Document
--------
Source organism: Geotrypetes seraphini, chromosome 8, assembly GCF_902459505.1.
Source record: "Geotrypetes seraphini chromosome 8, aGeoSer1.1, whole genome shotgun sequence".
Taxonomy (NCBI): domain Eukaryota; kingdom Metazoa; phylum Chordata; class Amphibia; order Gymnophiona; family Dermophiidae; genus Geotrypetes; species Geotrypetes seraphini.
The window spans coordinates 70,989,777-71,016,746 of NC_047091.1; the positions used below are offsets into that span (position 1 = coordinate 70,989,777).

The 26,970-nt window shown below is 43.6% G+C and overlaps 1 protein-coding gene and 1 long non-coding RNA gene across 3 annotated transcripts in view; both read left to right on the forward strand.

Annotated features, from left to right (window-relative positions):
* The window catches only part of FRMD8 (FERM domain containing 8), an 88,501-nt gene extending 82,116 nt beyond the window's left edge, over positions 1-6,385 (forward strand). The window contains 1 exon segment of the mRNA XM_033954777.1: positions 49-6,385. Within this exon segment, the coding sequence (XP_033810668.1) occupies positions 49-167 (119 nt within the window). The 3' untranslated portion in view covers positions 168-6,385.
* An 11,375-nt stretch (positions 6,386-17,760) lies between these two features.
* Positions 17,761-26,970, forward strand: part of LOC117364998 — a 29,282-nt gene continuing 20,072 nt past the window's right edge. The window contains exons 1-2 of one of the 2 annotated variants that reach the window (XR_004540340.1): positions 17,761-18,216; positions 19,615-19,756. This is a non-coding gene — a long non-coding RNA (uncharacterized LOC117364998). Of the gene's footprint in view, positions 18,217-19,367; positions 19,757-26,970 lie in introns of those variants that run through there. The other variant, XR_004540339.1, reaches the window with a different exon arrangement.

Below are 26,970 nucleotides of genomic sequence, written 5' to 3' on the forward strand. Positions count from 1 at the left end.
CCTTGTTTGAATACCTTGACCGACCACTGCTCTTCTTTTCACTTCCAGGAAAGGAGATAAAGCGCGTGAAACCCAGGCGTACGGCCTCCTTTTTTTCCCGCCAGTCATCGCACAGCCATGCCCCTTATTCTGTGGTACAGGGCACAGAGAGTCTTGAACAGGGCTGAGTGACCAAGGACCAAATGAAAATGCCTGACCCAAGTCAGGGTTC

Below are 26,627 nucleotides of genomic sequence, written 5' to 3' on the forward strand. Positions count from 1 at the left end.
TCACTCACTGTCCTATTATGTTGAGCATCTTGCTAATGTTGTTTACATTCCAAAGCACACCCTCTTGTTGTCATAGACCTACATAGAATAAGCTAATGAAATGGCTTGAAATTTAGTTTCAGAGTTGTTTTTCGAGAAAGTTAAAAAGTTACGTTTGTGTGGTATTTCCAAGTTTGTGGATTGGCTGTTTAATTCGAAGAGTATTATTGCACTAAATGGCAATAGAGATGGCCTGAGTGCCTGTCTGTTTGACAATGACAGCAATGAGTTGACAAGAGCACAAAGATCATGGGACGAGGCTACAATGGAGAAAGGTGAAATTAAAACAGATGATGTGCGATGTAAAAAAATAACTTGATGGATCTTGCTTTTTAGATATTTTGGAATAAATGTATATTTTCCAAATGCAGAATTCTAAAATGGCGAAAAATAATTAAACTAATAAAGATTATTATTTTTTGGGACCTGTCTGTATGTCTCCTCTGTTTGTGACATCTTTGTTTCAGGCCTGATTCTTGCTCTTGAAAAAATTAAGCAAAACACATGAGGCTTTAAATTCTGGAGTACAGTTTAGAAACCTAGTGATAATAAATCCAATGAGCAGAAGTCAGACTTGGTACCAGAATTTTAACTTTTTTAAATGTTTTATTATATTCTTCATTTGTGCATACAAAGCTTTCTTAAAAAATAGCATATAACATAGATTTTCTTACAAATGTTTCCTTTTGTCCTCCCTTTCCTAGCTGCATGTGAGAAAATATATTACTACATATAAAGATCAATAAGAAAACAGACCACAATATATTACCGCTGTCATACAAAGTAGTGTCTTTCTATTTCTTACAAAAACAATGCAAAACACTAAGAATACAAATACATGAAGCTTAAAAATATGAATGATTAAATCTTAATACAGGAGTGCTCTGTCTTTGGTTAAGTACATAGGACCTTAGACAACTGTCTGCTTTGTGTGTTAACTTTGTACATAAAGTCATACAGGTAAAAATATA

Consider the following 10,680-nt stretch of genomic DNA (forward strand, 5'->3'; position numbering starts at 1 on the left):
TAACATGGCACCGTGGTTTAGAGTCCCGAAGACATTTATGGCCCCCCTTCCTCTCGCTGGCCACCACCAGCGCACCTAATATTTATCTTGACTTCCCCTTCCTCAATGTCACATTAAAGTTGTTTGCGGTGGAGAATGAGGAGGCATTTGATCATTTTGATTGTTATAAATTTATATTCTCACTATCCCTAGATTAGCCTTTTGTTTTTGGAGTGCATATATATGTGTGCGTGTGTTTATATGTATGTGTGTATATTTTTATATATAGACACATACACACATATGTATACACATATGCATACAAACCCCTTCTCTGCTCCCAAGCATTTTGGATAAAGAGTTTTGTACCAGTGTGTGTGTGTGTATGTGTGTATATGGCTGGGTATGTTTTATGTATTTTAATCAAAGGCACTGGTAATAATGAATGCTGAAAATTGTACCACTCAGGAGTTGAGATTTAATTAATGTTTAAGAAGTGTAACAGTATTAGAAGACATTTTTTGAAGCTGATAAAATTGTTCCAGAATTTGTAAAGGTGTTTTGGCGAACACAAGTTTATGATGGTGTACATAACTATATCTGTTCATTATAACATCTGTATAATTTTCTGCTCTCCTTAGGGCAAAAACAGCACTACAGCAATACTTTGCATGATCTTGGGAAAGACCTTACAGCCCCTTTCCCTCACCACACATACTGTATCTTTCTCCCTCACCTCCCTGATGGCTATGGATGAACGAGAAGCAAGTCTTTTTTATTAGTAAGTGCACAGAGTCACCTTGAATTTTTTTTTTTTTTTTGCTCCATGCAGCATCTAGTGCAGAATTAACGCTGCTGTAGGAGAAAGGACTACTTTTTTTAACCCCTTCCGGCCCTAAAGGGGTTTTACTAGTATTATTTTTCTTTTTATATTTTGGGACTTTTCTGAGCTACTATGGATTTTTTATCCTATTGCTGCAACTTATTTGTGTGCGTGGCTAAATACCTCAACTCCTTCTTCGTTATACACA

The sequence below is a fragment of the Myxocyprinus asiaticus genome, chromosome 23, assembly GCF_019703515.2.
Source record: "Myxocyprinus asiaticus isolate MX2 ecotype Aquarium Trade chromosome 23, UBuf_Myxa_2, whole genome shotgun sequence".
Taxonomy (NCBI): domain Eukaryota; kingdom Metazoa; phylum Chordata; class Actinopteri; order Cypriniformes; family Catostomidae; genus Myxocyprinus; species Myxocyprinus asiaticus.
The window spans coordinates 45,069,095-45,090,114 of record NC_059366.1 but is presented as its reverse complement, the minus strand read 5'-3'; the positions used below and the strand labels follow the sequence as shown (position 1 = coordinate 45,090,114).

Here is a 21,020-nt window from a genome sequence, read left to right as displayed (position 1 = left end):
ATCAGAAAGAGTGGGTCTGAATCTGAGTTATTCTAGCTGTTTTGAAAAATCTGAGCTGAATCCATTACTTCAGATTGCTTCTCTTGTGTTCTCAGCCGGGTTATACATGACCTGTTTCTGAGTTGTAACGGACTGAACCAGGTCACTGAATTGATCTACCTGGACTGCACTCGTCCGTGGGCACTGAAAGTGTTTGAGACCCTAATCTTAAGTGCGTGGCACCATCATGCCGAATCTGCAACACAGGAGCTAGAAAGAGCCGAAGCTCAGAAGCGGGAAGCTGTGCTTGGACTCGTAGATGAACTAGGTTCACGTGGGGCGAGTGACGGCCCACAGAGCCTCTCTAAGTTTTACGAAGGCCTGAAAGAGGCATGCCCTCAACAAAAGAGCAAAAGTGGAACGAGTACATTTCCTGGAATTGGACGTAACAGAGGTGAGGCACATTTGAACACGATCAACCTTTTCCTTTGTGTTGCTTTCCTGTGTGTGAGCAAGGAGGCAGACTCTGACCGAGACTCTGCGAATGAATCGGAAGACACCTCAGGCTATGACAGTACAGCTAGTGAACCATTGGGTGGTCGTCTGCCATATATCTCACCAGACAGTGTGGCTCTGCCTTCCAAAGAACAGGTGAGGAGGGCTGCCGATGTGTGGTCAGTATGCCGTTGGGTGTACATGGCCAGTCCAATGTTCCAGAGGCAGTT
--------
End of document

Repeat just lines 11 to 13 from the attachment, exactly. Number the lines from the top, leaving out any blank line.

CCTTGTTTGAATACCTTGACCGACCACTGCTCTTCTTTTCACTTCCAGGAAAGGAGATAAAGCGCGTGAAACCCAGGCGTACGGCCTCCTTTTTTTCCCGCCAGTCATCGCACAGCCATGCCCCTTATTCTGTGGTACAGGGCACAGAGAGTCTTGAACAGGGCTGAGTGACCAAGGACCAAATGAAAATGCCTGACCCAAGTCAGGGTTC

Below are 26,627 nucleotides of genomic sequence, written 5' to 3' on the forward strand. Positions count from 1 at the left end.
TCACTCACTGTCCTATTATGTTGAGCATCTTGCTAATGTTGTTTACATTCCAAAGCACACCCTCTTGTTGTCATAGACCTACATAGAATAAGCTAATGAAATGGCTTGAAATTTAGTTTCAGAGTTGTTTTTCGAGAAAGTTAAAAAGTTACGTTTGTGTGGTATTTCCAAGTTTGTGGATTGGCTGTTTAATTCGAAGAGTATTATTGCACTAAATGGCAATAGAGATGGCCTGAGTGCCTGTCTGTTTGACAATGACAGCAATGAGTTGACAAGAGCACAAAGATCATGGGACGAGGCTACAATGGAGAAAGGTGAAATTAAAACAGATGATGTGCGATGTAAAAAAATAACTTGATGGATCTTGCTTTTTAGATATTTTGGAATAAATGTATATTTTCCAAATGCAGAATTCTAAAATGGCGAAAAATAATTAAACTAATAAAGATTATTATTTTTTGGGACCTGTCTGTATGTCTCCTCTGTTTGTGACATCTTTGTTTCAGGCCTGATTCTTGCTCTTGAAAAAATTAAGCAAAACACATGAGGCTTTAAATTCTGGAGTACAGTTTAGAAACCTAGTGATAATAAATCCAATGAGCAGAAGTCAGACTTGGTACCAGAATTTTAACTTTTTTAAATGTTTTATTATATTCTTCATTTGTGCATACAAAGCTTTCTTAAAAAATAGCATATAACATAGATTTTCTTACAAATGTTTCCTTTTGTCCTCCCTTTCCTAGCTGCATGTGAGAAAATATATTACTACATATAAAGATCAATAAGAAAACAGACCACAATATATTACCGCTGTCATACAAAGTAGTGTCTTTCTATTTCTTACAAAAACAATGCAAAACACTAAGAATACAAATACATGAAGCTTAAAAATATGAATGATTAAATCTTAATACAGGAGTGCTCTGTCTTTGGTTAAGTACATAGGACCTTAGACAACTGTCTGCTTTGTGTGTTAACTTTGTACATAAAGTCATACAGGTAAAAATATA